It’s easy to ditch the plastic wrap and foil with reusable wax food wraps. I like these from Bee’s Wraps instead. If you are into DIY you can make your own. Wax and natural parchment paper will work fine too.
Of course, most days you will find half cut fruits and veggies hanging out naked in the fridge. And quite possibly, an upside down plate on top of another dish. Let’s get real people we really don’t need anything too fancy.
Freezer Food Storage
Always remember that liquids need room to expand when they freeze. And that makes glass a little tricky, but not impossible.
Here is what I’ve found to use in the freezer:
- Mason Jars – Allow 1-2 inches of space between the food and the lid. Also, using the shoulder rule with mason jars. That means being sure that your liquid is below the shoulders of the jar.
- Glass Containers with Lids – I haven’t had any problems with these in the freezer as long as I allow room to expand.
- Natural Parchment Paper – Natural Parchment Paper is good enough for the old fashioned butcher and is great for wrapping meats, fish, etc for storage at home.
- Stainless Steel Latch Containers – These are great for freezer storage since they are not breakable and can fit a lot of food.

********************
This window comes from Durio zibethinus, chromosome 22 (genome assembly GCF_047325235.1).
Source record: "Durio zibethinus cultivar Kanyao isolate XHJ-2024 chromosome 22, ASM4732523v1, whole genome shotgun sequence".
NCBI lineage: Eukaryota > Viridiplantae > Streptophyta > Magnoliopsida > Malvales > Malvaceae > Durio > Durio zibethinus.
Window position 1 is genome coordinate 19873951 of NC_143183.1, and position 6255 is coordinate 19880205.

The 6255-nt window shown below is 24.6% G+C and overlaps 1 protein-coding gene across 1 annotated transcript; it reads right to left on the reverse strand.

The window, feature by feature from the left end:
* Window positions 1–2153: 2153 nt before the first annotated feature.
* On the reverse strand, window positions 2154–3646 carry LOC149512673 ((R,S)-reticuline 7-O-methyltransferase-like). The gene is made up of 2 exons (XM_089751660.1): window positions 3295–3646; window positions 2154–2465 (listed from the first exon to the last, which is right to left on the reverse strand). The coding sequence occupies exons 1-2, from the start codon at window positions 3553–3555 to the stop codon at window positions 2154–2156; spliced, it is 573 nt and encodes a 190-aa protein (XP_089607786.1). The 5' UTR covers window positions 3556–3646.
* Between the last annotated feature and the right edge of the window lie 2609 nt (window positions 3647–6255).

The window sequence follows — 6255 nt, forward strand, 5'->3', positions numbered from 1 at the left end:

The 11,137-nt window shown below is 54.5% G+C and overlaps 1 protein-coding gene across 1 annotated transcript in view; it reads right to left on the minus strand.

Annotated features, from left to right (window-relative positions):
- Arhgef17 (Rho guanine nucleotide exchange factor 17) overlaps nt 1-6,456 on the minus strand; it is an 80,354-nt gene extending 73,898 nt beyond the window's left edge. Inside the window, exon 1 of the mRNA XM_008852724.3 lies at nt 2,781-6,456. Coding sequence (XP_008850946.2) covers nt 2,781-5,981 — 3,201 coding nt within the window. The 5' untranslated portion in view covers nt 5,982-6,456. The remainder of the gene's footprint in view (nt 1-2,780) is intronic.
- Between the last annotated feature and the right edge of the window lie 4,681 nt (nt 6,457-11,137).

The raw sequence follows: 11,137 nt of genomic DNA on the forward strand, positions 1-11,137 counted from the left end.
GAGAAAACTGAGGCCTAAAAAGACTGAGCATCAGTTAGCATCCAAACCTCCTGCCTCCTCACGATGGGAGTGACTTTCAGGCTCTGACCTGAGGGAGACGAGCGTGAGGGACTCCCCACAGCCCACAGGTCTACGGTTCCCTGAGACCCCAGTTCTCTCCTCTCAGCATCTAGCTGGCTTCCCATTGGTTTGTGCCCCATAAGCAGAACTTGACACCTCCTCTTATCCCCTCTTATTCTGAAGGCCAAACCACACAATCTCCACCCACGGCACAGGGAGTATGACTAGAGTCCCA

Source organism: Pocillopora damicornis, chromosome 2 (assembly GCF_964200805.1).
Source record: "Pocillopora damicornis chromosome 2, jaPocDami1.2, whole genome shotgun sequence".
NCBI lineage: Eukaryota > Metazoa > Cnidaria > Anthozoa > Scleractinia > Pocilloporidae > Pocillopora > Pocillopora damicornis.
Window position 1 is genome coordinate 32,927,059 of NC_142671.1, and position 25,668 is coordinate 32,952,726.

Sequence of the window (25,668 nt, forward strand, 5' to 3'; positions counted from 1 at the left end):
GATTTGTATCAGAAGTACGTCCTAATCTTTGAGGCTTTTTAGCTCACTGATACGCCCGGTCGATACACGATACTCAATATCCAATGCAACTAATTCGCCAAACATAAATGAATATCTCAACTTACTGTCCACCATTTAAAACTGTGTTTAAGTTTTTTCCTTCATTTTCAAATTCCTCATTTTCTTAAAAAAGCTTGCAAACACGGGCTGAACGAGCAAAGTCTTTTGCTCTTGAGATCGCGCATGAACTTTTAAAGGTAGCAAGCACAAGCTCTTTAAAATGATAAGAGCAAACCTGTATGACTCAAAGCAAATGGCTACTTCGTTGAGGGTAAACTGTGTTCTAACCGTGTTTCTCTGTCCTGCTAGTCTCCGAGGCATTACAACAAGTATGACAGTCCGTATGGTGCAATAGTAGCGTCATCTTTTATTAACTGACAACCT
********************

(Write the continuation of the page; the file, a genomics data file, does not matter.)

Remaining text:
- Wax Food Wrap – Can be used in the freezer for a short period of time. It’s best to avoid raw meats.
Pantry Food Storage
We buy most of our pantry staples in bulk in reusable cloth bags and transfer to containers. We use any kind of glass jar and a few stainless steel catisters.
On The Go Food Storage
How can you pack a meal without packing the Earth full of plastic? With these nifty finds that are great for work or back-to-school.
Planet Box makes stainless steel lunch boxes in 3 sizes with varying numbers of compartments. You can compare different models here. Warrantied for 5 years. Durable, dishwasher-safe, and easy to pack. Find it here.
This wonderful Devided Rectangle lunch box is wonderful for sandwiches and snacks. It has a plastic devider that can be removed to fit your needs. Find it here.
Another stainless steel creation, this is a 3-in-1 lunch packing system that’s very handy. There are two levels, with kid-friendly stainless steel snaps on the side, and a third small container that can fit inside or be used separately. Food can be reheated in metal containers in a medium-hot oven or over a campstove. (Pot-gripper can be needed). I especially love thatthese come in all compostable packaging. Find it here.
This is the coolest alternative to plastic bags and containers. Stasher bag is made of pure platinum silicone, so it’s safe for people and the planet. dIt is durable, easy to clean, and great for storing and cooking food; one stasher can be used thousands of times. We keep three large bags and a three smaller bags at home. Fing it here.
Reusable Wax Wraps
I mentioned these before under both fridge and freezer storage. But of course, they are great to use on the go. Buy them here.